Updated: Jul 29, 2021
By Blaire Ostler
For over a year my daughter has talked about how she wants to marry a girl. She draws pictures of two-bride weddings, she marries her My Little Ponies when she plays, and tells us that she loves girls because they smell like coconuts. Our first indication that she might be non-hetero was in kindergarten. She got into a heated argument with a boy in her class who told her that girls could only marry boys. She took it quite personally and held firm in her position that girls could marry whomever they want. In her words, “He can’t tell me what to do.”
The other night, while my husband and daughter were reading before bedtime, she asked him, “If I marry a girl, can I make a baby with a girl? I really want a cute, tiny baby.”
We have open conversations about reproduction, anatomy, and biology, so this question was not entirely out of the ordinary. She knows how babies are made, but she wanted to know if there was another way to make a baby without marrying a man.
He responded, “Well, there are a lot of ways for couples to have a baby, but if two women without sperm want to make a baby together they need to get sperm from someone else, or they can adopt a baby.”
Elizabeth thought about that and said, “Okay. When I marry a girl, I can get some sperm from you, so my wife and I can make a baby?”
Drew smiled and told her she had his support. Whether she fully understood the complexities of consanguineal genetics, sperm donation, or artificial insemination was not what was important in that moment. What was important was that she knew she had options and her father’s support. Detailed conversations about sperm donation could wait.
Upon hearing their conversation, all her previous commentary on someday marrying a girl felt legitimatized by her unique and thoughtful request. Her desires were insistent, consistent, and persistent―enough so that she put thought into how she could have children with a wife.
In that moment, I felt more resolve about my child’s needs than ever before. Her hopes and dreams for the future were innocent and pure. She was worthy and divine. There was no sin in her desires, no perversion, no corruption, no immorality. They were the desires of a guiltless child making plans for her future. In her mind, her future had options, her parents’ support, a wife, a child, and happiness. As her mother, I would not let anyone, nor any church taint her hopeful vision of the future.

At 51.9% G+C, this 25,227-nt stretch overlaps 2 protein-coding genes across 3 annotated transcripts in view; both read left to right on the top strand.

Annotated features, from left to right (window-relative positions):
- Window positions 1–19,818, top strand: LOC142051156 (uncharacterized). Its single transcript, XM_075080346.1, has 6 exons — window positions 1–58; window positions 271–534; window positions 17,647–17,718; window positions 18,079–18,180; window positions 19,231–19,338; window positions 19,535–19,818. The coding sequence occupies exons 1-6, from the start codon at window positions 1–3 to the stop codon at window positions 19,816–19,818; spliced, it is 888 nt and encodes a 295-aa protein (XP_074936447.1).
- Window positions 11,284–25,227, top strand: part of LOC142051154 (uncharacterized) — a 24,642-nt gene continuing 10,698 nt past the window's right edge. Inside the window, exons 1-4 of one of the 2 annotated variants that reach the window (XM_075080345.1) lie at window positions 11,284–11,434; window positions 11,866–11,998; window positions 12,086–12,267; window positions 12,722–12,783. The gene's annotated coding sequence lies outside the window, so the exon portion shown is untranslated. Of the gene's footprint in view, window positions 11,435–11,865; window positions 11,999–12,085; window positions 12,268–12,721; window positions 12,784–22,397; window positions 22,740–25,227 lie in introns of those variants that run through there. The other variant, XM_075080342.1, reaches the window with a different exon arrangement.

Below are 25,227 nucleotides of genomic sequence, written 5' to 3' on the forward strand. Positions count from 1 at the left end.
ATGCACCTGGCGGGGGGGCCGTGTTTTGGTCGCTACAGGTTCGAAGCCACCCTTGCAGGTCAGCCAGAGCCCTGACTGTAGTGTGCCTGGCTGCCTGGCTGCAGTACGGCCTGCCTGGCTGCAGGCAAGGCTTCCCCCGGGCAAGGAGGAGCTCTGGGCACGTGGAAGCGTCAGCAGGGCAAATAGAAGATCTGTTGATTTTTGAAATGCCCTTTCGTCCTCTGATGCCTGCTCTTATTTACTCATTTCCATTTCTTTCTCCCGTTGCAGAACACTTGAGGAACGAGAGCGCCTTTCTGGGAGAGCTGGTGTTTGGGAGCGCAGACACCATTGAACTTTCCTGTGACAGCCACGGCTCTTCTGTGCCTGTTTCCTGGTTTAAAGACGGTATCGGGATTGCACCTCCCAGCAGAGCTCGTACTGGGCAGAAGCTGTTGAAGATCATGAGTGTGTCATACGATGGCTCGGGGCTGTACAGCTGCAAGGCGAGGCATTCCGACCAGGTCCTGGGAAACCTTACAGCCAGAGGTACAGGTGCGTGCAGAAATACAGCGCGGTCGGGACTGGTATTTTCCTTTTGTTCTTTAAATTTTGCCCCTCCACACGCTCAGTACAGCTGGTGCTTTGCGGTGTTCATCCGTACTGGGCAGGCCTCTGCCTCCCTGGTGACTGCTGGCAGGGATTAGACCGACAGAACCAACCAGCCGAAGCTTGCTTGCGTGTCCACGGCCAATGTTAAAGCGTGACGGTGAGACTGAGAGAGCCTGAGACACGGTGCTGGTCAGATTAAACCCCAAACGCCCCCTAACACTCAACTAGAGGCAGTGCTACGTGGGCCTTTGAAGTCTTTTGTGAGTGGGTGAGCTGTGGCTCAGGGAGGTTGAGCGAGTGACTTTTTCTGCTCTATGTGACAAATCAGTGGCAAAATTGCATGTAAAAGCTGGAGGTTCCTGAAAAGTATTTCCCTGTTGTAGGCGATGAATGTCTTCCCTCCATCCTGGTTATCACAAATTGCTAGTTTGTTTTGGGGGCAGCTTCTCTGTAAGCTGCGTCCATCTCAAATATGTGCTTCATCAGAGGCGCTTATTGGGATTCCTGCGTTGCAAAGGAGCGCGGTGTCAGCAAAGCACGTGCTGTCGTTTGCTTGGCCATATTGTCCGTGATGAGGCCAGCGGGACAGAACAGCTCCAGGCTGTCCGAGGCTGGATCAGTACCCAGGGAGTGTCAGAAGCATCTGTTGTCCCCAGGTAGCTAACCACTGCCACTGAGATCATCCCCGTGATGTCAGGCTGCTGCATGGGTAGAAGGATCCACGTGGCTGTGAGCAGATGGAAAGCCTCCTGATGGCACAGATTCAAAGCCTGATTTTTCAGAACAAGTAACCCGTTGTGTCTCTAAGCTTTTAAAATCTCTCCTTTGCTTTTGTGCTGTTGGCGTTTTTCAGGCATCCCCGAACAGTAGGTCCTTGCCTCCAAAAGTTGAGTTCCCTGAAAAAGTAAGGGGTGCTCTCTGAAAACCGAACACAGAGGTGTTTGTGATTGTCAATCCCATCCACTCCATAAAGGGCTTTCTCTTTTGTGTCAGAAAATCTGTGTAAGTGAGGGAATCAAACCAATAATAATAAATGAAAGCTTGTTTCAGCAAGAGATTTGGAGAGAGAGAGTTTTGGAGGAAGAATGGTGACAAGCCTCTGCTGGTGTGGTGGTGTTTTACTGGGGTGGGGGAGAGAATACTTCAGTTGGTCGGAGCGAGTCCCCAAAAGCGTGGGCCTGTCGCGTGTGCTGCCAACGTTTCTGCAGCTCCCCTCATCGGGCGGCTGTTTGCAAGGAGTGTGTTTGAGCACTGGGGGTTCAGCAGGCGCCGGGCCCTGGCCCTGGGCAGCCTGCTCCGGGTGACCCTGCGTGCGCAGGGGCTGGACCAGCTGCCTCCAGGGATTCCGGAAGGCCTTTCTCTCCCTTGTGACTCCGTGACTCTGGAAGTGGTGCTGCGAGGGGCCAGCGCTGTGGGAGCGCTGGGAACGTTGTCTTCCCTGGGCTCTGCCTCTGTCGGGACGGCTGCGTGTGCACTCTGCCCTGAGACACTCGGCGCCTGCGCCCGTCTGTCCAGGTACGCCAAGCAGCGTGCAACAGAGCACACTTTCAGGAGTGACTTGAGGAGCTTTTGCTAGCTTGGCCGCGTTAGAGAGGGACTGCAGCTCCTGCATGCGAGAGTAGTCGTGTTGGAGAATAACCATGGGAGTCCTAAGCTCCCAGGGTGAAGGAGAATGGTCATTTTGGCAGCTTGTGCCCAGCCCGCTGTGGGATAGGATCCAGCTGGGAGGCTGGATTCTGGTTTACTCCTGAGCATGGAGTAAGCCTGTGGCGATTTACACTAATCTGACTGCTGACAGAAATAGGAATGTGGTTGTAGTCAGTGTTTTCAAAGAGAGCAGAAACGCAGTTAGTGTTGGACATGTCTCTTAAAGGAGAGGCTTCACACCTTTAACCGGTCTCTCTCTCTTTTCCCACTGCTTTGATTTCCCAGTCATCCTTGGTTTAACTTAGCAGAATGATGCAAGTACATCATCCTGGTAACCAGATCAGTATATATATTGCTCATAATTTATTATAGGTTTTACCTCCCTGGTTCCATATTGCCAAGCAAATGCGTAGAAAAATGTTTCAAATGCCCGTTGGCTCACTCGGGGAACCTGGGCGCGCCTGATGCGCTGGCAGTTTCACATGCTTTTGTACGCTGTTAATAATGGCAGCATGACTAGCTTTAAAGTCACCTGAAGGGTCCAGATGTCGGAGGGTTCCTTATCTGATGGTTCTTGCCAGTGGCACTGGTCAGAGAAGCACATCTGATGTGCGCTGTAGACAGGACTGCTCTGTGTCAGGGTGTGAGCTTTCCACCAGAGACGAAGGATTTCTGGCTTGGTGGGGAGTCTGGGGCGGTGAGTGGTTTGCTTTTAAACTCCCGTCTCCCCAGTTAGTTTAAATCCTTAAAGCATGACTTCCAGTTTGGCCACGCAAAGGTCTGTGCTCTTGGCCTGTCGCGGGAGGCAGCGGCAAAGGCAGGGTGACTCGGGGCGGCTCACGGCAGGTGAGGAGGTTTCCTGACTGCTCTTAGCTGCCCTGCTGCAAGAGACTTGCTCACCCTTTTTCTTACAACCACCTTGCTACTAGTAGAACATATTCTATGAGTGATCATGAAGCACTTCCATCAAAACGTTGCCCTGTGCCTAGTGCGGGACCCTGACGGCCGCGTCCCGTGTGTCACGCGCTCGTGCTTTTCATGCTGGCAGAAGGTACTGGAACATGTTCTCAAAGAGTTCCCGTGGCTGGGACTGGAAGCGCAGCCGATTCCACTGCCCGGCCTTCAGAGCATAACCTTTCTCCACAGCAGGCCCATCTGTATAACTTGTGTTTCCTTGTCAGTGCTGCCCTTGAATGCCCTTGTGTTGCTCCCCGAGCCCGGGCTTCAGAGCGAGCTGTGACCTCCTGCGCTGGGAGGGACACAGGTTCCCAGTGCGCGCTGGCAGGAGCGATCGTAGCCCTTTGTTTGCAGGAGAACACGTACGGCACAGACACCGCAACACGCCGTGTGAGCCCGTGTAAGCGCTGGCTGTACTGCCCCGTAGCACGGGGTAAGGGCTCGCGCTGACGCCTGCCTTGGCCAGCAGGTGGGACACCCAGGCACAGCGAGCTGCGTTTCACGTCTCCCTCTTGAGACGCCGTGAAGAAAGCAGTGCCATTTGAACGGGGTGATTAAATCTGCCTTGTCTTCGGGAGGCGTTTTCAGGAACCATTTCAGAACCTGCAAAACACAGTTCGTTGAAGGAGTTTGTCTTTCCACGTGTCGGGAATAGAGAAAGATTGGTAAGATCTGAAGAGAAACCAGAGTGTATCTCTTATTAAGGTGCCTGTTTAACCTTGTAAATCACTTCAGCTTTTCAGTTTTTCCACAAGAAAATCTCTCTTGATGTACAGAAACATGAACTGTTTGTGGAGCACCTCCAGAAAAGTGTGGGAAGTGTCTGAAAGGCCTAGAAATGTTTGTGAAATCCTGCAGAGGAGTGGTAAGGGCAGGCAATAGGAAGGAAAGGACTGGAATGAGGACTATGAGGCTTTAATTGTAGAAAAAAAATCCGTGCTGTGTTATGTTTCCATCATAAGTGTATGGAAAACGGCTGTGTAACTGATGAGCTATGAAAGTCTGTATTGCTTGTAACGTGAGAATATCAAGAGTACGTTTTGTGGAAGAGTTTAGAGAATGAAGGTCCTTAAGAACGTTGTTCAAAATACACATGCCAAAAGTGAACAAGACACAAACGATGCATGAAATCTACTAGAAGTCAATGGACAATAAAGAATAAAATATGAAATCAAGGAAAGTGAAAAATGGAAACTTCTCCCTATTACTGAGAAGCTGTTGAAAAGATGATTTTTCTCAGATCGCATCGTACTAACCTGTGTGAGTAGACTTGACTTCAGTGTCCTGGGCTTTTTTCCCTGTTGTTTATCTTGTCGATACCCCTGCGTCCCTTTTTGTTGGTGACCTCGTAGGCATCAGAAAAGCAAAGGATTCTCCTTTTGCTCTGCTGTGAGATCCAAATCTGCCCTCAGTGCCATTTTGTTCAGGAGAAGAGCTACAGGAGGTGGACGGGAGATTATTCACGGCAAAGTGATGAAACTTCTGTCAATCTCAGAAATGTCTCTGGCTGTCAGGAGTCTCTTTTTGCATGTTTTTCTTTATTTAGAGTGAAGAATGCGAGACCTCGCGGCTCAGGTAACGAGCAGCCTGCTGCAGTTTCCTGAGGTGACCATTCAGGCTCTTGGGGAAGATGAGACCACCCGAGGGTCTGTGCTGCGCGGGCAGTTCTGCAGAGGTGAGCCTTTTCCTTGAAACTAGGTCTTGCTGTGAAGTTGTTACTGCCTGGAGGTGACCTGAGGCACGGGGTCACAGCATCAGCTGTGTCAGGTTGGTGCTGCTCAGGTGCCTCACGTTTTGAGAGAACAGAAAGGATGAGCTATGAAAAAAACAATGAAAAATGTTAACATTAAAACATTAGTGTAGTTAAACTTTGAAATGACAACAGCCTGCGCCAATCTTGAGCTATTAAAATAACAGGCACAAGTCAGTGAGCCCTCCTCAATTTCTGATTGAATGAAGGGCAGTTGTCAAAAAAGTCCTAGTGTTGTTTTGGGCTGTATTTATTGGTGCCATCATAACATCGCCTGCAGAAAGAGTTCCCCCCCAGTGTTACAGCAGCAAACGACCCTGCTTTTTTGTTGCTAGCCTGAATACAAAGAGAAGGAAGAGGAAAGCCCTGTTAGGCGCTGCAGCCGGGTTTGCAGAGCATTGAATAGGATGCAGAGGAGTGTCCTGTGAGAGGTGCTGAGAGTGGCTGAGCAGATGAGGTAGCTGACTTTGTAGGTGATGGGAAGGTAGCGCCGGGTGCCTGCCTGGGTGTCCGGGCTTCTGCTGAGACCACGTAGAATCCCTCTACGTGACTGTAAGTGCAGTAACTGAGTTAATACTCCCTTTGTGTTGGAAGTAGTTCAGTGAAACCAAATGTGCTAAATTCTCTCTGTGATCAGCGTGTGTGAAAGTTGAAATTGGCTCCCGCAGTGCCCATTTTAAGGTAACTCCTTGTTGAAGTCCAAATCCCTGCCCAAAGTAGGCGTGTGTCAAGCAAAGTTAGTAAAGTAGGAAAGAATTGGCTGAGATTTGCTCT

I was transformed. I changed from the inside out. My personal struggles as a queer Latter-day Saint didn’t matter anymore. All I cared about was protecting this beautiful little girl from anyone who would threaten her happiness. I could almost feel my skin growing iridescent scales that covered my body like bulletproof armor. I could feel wings sprout from my shoulder blades and expand into massive shields. My chest rumbled and throat burned as if I was breathing fire. There was a steady warmness in the depths of my chest that felt like a confirmation from the Spirit. I would protect my daughter with the fierceness of a dragon, and it was righteous to do so. A mother dragon was born.
Being queer myself and a lifelong member of The Church of Jesus Christ of Latter-day Saints, I knew all too well how the rejection of queerness could affect the health and well-being of a queer child. All the anxiety, depression, panic attacks, isolation, and rejection I experienced left me suicidal. I spent far too many hours, days, weeks, and months contemplating whether my children were better off with a dead mother or a queer mother. However, my daughter’s request gifted me a moment of clarity and my question had a nearly audible answer. I didn’t need to die for my children. I needed to live for my children. I went through hell and back for a reason and that reason was to make the world a safer place for our queer youth.
Even with my newly found clarity, this wasn’t about me. It was one thing for my church to throw stones at me and it was quite another for them to throw stones at my child. My church said this innocent child was a “challenge of the flesh.” My church taught that her hopes for the future were an ungodly perversion making her unclean, unworthy, defective, or broken. My church claimed her Heavenly Parents would disapprove of her dreams and desires. My church attested she would be eternally cut off from her Heavenly Family if she married a woman and raised a child with her. My church was gravely mistaken about her.
My doubts about my place in the Church melted away like hot wax dripping from my uncompromising purpose. All that mattered was making sure my daughter’s happiness would not be polluted by a shortsighted institution that missed out on knowing her unique spirit. I could almost feel badly for how much they are losing by rejecting our queer children. Beautiful children like mine could have been an unfailing bulwark―a buttress of strength. Sadly, that would not be happening, yet I would not grieve their loss for them. I had more important work to do.
As her mother, it is my job to ward off potential threats that might harm her. I have no doubt that as she grows older, my role as her protector will change. Eventually, she would grow her own wings and no longer need mine. However, until that day, she would grow safely under my wings that suddenly felt impenetrable with my resolute purpose.
Growing up in the Church, I was taught motherhood was my greatest calling and nothing I would ever do would be as important as raising my children. I felt its truthfulness surging through my veins as I looked at my young daughter. Motherhood is my greatest calling. If pressed to choose between the Church and my child, my child would win every time without hesitation. I was created to be her protector, nurturer, and advocate, and I had my church to thank for it. I am what they made me―her mother dragon.